World Rabies Day by Heather Redmon, DVM, Madera Veterinary Hospital

Rabies.  An ancient disease known and feared for at least 4 millennia, rabies is still deadly and is a major human health concern around the world.  The 10th World Rabies Day is September 28, 2016 and is used to help educate people about the virus and its prevention.

In the United States, the virus is most often found in our wildlife populations.  The most common wildlife species to carry rabies in North America are the skunk, fox, bat, raccoon, and coyote.  Domestic animals can also transmit rabies.  After a bite from an infected animal, the rabies virus attacks the nervous system.  The disease is almost invariably fatal once symptoms begin.  However, the incidence of rabies in humans in developed countries has dramatically decreased in recent decades due to education, widespread vaccination of domestic animals, and post-exposure vaccination of people.  The vaccine is highly effective if given soon after potential exposure, but once symptoms start, it is too late.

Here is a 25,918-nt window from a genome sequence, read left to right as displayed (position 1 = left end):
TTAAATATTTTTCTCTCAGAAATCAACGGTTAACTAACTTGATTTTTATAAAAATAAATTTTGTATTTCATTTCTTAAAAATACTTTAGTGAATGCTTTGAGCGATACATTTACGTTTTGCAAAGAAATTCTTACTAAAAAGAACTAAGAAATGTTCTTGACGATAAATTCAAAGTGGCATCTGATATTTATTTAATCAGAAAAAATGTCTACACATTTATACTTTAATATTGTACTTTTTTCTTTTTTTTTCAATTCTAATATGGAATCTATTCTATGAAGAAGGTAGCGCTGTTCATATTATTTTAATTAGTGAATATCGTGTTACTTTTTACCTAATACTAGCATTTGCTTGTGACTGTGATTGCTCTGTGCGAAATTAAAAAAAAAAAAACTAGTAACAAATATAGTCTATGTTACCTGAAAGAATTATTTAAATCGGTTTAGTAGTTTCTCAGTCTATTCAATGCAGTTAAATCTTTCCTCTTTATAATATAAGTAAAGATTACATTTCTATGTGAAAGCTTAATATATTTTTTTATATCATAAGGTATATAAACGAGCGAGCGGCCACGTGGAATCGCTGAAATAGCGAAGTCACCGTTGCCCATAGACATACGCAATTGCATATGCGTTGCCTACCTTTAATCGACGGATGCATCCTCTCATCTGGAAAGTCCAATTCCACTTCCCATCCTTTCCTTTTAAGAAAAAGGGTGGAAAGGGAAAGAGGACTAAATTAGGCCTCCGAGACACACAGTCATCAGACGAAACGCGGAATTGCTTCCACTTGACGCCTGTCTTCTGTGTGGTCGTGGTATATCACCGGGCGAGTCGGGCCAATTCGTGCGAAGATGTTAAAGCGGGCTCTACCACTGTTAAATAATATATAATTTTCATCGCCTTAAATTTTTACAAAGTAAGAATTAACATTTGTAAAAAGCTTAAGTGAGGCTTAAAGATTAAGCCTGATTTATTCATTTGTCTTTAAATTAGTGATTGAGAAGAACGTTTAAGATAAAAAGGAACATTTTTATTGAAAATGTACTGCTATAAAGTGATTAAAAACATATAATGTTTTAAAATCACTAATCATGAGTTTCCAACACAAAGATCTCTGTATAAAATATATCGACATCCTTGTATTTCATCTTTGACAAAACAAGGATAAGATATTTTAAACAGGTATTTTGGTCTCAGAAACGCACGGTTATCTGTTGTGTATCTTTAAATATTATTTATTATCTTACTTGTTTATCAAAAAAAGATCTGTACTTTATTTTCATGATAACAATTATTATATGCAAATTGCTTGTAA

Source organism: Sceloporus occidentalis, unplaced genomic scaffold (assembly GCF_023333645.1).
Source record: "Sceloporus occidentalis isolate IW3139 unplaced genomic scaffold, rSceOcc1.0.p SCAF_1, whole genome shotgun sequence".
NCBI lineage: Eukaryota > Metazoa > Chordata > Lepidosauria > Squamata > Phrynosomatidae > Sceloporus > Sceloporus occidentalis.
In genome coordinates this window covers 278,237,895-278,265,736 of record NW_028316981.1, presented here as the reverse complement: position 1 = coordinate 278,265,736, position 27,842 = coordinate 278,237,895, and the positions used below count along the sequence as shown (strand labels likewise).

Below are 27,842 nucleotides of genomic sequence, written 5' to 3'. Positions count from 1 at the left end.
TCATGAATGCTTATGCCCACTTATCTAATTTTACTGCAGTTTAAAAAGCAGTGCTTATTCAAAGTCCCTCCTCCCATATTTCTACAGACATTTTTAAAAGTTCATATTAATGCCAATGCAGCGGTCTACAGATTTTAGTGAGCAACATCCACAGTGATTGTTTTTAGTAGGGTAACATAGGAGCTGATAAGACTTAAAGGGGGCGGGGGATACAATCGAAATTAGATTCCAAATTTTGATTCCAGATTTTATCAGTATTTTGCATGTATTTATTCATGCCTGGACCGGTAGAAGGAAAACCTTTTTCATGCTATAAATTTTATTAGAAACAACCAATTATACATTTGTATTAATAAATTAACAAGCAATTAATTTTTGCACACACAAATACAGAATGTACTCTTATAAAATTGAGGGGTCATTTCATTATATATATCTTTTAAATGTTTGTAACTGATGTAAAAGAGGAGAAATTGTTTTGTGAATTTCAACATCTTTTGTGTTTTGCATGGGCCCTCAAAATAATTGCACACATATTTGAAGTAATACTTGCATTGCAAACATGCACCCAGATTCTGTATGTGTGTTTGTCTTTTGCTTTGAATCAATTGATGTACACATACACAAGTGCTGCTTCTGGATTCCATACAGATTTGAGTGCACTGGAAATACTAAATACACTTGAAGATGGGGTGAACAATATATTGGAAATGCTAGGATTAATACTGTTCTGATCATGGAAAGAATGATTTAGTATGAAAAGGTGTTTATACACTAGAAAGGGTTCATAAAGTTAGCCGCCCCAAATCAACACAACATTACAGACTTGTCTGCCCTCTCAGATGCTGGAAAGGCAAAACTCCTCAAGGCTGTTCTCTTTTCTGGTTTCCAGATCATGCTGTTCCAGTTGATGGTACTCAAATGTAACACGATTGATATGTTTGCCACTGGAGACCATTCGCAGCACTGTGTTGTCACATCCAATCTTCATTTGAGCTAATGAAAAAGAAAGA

A common misconception is that indoor animals cannot be exposed to rabies.  Bats, the main carriers of the disease in the United States, can gain access to indoor areas and infect pets and people.  In October 2015, a Wyoming woman died from rabies after being bitten by a bat while sleeping.  Bat bites are extremely small and may go unnoticed.  In most human rabies cases, a bite was never reported.

In other countries, it is estimated that 90% of human rabies cases are caused by dog bites.  If bitten by a stray dog or cat in a foreign country where the rabies virus exists, it is imperative to seek treatment immediately.

Rabies facts:

  • Pima County requires all dogs to be vaccinated and licensed.
  • The first rabies vaccine in dogs is good for 1 year and subsequent ones are good for 3 years.
  • Rabies vaccines in cats are good for 1-3 years, depending on the type of vaccine.
  • If an unvaccinated pet is bitten by a rabid animal, the pet must be quarantined for 6 months at an approved facility or euthanized.
  • The incubation period is 14-60 days. Once symptoms begin, death occurs within 10 days.
  • 40,000 Americans receive rabies shots each year.
  • Report any potential exposure and seek medical attention immediately.
  • Do not ever handle bats (dead or alive) or other wild mammals. Bats can die from rabies mid-flight and fall to the ground.

About author View all posts

Guest Author